Column 350 relates to the transaction direction, i.e. the potential direction of the flow of goods or services or any other subject of the call and in this case is assigned the value of “going” because the equipment is potentially being sold, i.e., going out of the organization. Table 5 below describes the meaning of potential values in column 350.
Subject of call is coming
Subject of call is going
out of organization
Subject of call is entirely
out of the organization
Subject of call is entirely
Column 360 relates to the control of the transaction, i.e. start a new transaction, begin a transaction, or change a transaction. The term “transaction” as used herein refers to any exchange of information. In this case, the value “begin” is selected because the caller potentially wants to begin a new transaction, i.e. buying equipment. An example of a call which would be assigned the value of “end” would be a call in which a caller wants to cancel a purchase, lease, service, or the like. Similarly, a call in which the caller wishes to change a purchase, lease, service, or the like would be assigned the value “change.” Table 6 below describes the meaning of potential values in column 360.
Call relates to beginning
a new transaction
Call relates to ending a
Call relates to changing
Finally, in the preferred embodiment, column 370 relates to the type of action contemplated by the caller. In this case, the value “buy” is assigned. Table 7 below describes the meaning of potential values for column 370.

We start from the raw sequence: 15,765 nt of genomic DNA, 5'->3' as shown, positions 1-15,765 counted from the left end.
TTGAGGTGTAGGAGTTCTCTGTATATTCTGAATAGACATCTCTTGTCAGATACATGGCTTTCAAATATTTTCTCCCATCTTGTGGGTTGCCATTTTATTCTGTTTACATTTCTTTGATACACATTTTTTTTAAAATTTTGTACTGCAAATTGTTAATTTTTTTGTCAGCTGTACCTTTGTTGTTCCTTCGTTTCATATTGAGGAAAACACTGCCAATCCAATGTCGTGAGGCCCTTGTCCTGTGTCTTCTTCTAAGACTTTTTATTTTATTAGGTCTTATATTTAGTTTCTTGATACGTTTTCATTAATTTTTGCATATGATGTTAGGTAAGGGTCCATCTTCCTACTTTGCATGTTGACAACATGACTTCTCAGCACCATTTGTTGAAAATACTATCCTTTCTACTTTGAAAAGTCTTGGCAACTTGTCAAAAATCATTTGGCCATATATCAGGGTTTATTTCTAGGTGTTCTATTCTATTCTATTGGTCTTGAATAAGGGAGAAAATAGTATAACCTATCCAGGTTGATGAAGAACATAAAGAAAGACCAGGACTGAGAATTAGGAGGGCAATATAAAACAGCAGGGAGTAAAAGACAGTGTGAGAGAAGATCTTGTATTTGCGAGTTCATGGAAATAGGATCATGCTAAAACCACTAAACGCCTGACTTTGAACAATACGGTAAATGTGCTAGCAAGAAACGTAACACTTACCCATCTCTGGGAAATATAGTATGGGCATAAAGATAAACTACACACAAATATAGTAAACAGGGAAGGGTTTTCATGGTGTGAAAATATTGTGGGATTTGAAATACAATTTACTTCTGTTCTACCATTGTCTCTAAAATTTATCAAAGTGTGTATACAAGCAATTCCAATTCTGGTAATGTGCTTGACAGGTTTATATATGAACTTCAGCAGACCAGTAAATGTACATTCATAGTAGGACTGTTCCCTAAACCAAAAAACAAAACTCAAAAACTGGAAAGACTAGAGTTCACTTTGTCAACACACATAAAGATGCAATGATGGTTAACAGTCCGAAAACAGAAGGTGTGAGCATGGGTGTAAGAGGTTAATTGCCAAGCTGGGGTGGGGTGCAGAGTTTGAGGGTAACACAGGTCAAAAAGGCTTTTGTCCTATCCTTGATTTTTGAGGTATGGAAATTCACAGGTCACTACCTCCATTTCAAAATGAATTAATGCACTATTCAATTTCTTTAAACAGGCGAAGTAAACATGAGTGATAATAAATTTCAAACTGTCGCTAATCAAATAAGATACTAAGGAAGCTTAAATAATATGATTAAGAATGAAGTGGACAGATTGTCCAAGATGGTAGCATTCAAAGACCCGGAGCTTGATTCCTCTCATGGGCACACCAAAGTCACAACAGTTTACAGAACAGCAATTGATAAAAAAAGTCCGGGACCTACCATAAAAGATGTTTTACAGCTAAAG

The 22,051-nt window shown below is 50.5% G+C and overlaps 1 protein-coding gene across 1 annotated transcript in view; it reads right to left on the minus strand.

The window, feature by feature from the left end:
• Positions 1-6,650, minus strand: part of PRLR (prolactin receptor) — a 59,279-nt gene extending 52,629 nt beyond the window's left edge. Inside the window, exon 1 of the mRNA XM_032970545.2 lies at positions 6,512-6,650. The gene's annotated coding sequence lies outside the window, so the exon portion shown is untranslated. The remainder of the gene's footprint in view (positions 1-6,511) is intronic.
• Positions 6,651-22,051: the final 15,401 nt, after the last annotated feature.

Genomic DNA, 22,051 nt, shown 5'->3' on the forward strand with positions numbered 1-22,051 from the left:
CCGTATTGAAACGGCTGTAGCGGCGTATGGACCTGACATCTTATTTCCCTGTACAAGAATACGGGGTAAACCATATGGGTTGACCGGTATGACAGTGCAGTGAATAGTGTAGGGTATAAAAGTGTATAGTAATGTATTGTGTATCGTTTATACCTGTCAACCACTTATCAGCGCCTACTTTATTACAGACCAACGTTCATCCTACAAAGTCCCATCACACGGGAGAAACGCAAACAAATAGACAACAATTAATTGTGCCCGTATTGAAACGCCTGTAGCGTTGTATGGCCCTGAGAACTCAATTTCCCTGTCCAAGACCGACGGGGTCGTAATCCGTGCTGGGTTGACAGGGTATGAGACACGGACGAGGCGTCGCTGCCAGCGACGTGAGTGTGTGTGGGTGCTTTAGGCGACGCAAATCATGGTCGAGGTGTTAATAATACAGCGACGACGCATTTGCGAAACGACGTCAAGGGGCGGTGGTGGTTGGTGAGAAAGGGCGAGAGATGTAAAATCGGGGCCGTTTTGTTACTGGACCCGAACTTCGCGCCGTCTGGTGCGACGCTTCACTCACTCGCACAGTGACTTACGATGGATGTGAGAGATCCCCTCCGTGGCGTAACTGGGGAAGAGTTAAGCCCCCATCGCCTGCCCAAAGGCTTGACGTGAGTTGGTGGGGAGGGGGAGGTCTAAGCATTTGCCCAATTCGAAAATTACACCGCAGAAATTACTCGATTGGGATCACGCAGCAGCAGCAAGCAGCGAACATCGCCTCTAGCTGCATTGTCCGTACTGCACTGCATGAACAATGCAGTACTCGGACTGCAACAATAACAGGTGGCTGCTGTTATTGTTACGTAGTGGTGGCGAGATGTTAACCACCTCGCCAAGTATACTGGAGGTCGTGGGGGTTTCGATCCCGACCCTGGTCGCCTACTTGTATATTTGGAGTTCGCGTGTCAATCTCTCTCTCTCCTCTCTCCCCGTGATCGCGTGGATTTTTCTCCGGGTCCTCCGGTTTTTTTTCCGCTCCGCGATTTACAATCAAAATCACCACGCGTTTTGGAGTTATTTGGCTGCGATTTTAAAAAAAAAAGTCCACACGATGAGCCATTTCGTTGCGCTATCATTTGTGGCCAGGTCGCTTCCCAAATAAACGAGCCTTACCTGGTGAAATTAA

Call is in reference to a
Caller wants to report
Call relates to repair
Call relates to payment
Call relates to
scheduling an activity
A receptionist would be able to assign values to all or most categories based on the opening statement from most callers with minimal training. In fact, a receptionist could be a call agent employed by a call center service that answers calls for a plurality of businesses and the categories and values displayed could vary based on the call destination, i.e. the business called by the call originator. Using links to other applications, such as order entry, order status, inventory, and the like, the call agent can handle a variety of issues and tasks with minimal training. Also, the rules described below can be unique for each business entity and can direct the receptionist to the various applications. Such a situation could be handled efficiently with minimal training because the techniques are similar for all calls regardless of the type of business that the call is related to. Of course, there can be any number of categories and corresponding values. Also, the categories and values can be predetermined based on the type of business, the organizational flow of the business, the number of employees, the division of work, and the like. The categories can relate to any characteristic of a potential call, and there can be any number or type of values for selection in each category. It can be seen that the values assigned to the categories are indicative of the subject matter or content of the call and thus can provide direction in routing the call.